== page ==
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U.S. Ambassador Inaugurates New Zanzibar Public Health Emergency Operations Center & Announces Increased Suppo
May 19, 2021

Zanzibar – U.S. Ambassador to Tanzania Dr. Donald Wright today announced new U.S. support for the Zanzibar Ministry of Health’s efforts to detect and respond to disease outbreaks, particularly the COVID-19 pandemic. Ambassador Wright made the announcement during the Inauguration Ceremony of the new Zanzibar Public Health Emergency Operations Center (ZPHEOC), which was established with support from the U.S. Centers for Disease Control (CDC) as well as the World Health Organization (WHO) and the Global Fund. Ambassador Wright inaugurated the facility in the presence of Zanzibar Minister of Health Nassor Mazrui. Also in attendance were Dr. Ghirmay Andemichael, World Health Organization Representative, and Nelson Msuya, Representative of the Global Fund.

The goal of the ZPHEOC is to effectively detect and respond to public health threats. The new, expanded ZPHEOC will increase the ability of public health professionals to control disease outbreaks and respond to health emergencies in a coordinated, efficient fashion.

“We are all a part of a very interconnected world, and therefore at a risk for internal and external disease spread. The terrible toll of COVID-19 over the past year has made this abundantly clear. It has also made clear the importance of having a trained workforce and efficient structures and systems in place to rapidly detect and robustly respond to emerging threats,” Ambassador Wright said during his remarks, explaining the vital role of the ZPHEOC in controlling disease outbreaks.

The ZPHEOC began as a one-room facility in 2019. The new ZPHEOC building was provided by the Zanzibar Government and restored thanks to support from the Global Fund and the World Health Organization. The U.S. Center for Disease Control (CDC) provided training of field epidemiologists (including members of Zanzibar’s Ministry of Health), helped establish an incident management system, and procured critical equipment (i.e. video conference tools, projector, internet connectivity and EOC software licensing) to ensure the functionality of the ZPHEOC. CDC also helped train key staff from the ZPHEOC in the Public Health Emergency Management fellowship program in Atlanta, USA.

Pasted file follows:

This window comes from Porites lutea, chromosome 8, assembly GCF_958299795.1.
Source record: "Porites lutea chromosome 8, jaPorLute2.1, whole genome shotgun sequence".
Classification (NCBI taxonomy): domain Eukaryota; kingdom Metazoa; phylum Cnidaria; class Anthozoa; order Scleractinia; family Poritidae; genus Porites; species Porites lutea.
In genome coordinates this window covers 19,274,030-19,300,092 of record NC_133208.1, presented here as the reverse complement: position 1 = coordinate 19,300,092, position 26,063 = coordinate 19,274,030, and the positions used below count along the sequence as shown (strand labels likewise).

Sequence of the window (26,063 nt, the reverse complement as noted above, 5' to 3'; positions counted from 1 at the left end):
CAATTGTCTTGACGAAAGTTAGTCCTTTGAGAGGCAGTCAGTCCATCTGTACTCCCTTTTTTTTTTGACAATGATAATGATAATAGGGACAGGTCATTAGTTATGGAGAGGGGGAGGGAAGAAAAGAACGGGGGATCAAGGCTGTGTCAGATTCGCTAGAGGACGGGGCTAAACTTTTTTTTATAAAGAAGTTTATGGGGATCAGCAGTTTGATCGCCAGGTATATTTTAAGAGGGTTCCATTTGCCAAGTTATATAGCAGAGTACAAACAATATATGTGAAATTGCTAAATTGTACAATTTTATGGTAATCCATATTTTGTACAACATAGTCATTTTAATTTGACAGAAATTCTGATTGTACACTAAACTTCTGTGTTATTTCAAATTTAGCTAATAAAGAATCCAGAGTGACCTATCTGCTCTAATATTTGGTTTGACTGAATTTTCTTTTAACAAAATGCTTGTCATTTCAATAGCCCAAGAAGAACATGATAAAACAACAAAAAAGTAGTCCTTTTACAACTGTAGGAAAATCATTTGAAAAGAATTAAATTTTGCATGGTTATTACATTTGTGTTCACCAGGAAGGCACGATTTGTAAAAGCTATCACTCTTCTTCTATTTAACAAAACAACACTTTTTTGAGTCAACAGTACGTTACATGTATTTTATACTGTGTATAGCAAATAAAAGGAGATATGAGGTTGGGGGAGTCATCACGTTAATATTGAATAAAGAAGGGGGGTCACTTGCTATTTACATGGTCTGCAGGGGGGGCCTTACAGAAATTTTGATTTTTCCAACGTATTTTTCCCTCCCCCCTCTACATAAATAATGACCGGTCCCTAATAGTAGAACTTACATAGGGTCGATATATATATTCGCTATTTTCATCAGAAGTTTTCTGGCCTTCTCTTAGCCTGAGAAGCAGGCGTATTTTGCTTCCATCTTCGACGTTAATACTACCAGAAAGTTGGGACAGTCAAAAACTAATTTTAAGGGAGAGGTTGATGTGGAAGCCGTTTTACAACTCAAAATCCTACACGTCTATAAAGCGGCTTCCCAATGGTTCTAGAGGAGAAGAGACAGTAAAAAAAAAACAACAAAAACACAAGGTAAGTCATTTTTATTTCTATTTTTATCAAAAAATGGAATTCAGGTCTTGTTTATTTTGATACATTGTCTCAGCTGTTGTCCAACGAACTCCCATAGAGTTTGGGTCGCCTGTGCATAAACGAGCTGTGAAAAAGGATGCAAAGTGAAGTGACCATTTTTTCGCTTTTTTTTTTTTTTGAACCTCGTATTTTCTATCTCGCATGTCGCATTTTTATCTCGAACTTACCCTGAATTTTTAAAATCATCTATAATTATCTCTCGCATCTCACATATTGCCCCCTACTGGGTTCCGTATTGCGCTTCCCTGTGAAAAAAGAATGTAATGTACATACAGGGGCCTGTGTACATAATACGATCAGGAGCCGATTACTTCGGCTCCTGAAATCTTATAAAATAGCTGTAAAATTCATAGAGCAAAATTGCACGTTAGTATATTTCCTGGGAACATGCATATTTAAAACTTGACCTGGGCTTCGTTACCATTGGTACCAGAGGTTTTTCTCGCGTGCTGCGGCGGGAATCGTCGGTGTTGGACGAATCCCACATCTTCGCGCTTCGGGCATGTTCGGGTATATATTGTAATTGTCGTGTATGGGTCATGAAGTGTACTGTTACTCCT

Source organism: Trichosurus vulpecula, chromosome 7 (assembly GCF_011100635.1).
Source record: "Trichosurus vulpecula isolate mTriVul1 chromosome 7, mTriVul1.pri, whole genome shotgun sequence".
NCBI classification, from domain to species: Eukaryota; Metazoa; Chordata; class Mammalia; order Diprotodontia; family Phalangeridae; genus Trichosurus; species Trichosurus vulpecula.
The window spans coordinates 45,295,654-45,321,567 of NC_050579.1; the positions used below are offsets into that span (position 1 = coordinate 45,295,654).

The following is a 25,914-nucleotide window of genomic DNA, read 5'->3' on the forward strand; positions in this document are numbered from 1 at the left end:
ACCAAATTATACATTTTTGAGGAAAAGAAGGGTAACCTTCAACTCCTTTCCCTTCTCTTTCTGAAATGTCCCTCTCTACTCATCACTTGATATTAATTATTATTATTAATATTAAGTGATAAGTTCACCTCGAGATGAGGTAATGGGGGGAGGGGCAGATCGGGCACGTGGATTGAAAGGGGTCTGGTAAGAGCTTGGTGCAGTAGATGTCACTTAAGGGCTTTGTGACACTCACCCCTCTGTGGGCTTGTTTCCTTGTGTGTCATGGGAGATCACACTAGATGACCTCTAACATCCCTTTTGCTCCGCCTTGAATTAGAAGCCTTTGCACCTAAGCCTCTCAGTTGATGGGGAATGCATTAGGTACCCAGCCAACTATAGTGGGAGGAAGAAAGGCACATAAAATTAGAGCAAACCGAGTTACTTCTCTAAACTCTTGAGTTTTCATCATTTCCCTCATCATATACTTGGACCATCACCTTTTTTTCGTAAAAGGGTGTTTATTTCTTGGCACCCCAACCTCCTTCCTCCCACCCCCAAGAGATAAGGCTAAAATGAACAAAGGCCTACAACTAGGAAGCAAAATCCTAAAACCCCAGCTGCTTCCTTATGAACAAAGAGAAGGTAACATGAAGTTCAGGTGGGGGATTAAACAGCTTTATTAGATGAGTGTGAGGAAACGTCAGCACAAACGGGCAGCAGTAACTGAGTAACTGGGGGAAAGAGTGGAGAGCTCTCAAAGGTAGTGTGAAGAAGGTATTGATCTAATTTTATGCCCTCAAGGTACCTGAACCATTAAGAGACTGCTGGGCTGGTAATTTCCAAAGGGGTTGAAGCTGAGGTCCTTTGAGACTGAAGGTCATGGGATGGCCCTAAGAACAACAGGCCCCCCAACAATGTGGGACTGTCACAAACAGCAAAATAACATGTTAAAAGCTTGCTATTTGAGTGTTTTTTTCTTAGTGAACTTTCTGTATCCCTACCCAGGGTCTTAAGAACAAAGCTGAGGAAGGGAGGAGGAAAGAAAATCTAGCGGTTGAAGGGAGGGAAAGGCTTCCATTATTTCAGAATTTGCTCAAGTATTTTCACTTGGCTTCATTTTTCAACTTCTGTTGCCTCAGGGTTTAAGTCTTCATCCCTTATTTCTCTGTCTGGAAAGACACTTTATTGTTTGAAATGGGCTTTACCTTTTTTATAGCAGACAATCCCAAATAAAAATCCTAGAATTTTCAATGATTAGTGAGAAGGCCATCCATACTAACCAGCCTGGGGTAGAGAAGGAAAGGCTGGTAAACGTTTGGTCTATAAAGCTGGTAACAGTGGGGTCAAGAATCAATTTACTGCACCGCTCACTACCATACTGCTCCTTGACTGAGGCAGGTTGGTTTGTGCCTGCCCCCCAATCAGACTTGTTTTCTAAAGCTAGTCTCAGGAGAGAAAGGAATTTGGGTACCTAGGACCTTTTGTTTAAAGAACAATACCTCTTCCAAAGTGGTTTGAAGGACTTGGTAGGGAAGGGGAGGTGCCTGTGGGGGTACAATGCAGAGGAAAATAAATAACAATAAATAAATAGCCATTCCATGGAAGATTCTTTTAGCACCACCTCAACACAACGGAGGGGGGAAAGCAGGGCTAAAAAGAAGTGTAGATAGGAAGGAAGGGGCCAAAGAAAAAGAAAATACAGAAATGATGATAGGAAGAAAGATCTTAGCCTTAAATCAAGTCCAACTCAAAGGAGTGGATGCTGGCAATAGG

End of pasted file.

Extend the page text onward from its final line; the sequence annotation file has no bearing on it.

In addition to supporting the Zanzibar Ministry of Health’s efforts to control disease outbreaks through surveillance, detection, and response, the U.S. government is also contributing major new funding for critical care of patients of disease, including those affected by the COVID-19 epidemic, Ambassador Wright announced. The U.S. Agency for International Development (USAID) and CDC have identified more than $1.2 million to support the Zanzibar Ministry of Health’s outbreak response efforts. These funds build on critical health security investments provided by the US government in the last few years.

The U.S. Government through USAID recently donated $400,000 worth of medical supplies to the Zanzibar Ministry of Health in April 2021. At the inauguration ceremony, Ambassador Wright said an additional sum of $500,000 is being donated by USAID to expand oxygen use and critical care services.

The assistance, which will be implemented in both isles of Zanzibar, Pemba and Unguja, will improve and expand oxygen use, and emergency and critical care services. The initiative will focus on 1) improving the capacity of frontline health providers on the provision of essential emergency and critical care services, 2) strengthening the capacity of biomedical technicians on the use and maintenance of oxygen equipment, and 3) improving access to oxygen equipment and supplies at six public health facilities in Zanzibar.

CDC funding will be used to support enhanced surveillance and continued functionality of the ZPHEOC.

“As these contributions demonstrate, there can be no doubt that the U.S. stands shoulder to shoulder with the Ministry, with health workers, and with the people of Zanzibar in the fight against COVID-19,” said Ambassador Wright in his remarks.